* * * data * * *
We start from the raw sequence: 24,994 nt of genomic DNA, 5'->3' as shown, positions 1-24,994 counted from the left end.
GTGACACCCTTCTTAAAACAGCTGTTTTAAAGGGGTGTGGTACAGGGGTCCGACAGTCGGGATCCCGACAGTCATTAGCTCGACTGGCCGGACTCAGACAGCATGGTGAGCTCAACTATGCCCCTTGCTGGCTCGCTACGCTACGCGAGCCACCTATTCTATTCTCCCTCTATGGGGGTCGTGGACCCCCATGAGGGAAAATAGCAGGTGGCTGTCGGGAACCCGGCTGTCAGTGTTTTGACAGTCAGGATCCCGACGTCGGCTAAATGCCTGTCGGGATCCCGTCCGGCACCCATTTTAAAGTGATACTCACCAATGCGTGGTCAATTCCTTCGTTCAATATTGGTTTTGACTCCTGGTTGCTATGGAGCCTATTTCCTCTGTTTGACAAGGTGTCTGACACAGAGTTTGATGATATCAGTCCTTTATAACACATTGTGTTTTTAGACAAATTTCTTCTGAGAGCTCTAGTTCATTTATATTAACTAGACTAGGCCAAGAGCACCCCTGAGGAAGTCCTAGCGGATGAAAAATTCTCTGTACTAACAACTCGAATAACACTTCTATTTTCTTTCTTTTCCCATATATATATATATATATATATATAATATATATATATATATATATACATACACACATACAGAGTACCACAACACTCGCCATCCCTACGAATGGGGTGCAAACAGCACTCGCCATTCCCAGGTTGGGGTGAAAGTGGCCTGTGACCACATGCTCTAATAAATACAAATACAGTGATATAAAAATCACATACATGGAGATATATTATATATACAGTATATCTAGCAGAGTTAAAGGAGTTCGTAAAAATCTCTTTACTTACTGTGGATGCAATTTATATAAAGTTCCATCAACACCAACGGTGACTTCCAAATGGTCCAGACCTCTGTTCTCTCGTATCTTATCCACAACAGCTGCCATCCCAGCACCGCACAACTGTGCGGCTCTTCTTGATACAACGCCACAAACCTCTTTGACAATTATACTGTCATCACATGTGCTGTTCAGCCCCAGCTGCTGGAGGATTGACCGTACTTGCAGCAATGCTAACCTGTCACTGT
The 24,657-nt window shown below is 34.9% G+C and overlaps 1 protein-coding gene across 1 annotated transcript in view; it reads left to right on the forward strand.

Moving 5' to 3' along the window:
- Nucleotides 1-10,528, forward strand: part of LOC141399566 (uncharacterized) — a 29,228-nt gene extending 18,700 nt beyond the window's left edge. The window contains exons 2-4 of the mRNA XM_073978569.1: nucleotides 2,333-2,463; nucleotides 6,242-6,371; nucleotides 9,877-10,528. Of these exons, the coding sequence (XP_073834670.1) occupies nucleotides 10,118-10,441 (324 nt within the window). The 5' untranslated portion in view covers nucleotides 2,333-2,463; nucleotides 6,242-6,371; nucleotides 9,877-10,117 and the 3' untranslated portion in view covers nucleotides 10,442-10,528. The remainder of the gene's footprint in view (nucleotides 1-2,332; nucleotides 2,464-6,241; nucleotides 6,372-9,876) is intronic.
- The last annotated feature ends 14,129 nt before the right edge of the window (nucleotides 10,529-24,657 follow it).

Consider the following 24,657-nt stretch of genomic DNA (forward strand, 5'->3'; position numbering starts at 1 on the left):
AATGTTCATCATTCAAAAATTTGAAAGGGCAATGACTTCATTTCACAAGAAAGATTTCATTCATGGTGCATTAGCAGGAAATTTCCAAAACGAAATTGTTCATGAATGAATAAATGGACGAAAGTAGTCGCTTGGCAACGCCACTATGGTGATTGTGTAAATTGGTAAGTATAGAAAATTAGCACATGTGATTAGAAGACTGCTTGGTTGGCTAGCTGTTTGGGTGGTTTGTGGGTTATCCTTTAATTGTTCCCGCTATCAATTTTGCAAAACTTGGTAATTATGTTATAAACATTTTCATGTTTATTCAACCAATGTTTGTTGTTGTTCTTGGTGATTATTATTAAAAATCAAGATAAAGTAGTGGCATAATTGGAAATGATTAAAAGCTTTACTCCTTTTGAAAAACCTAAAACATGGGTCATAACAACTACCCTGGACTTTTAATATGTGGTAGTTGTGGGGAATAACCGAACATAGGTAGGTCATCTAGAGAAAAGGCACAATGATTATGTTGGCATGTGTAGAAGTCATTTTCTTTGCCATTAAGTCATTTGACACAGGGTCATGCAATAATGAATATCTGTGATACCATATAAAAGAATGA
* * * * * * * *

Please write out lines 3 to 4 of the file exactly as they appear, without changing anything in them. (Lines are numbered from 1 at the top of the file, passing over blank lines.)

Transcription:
The 24,657-nt window shown below is 34.9% G+C and overlaps 1 protein-coding gene across 1 annotated transcript in view; it reads left to right on the forward strand.

Moving 5' to 3' along the window: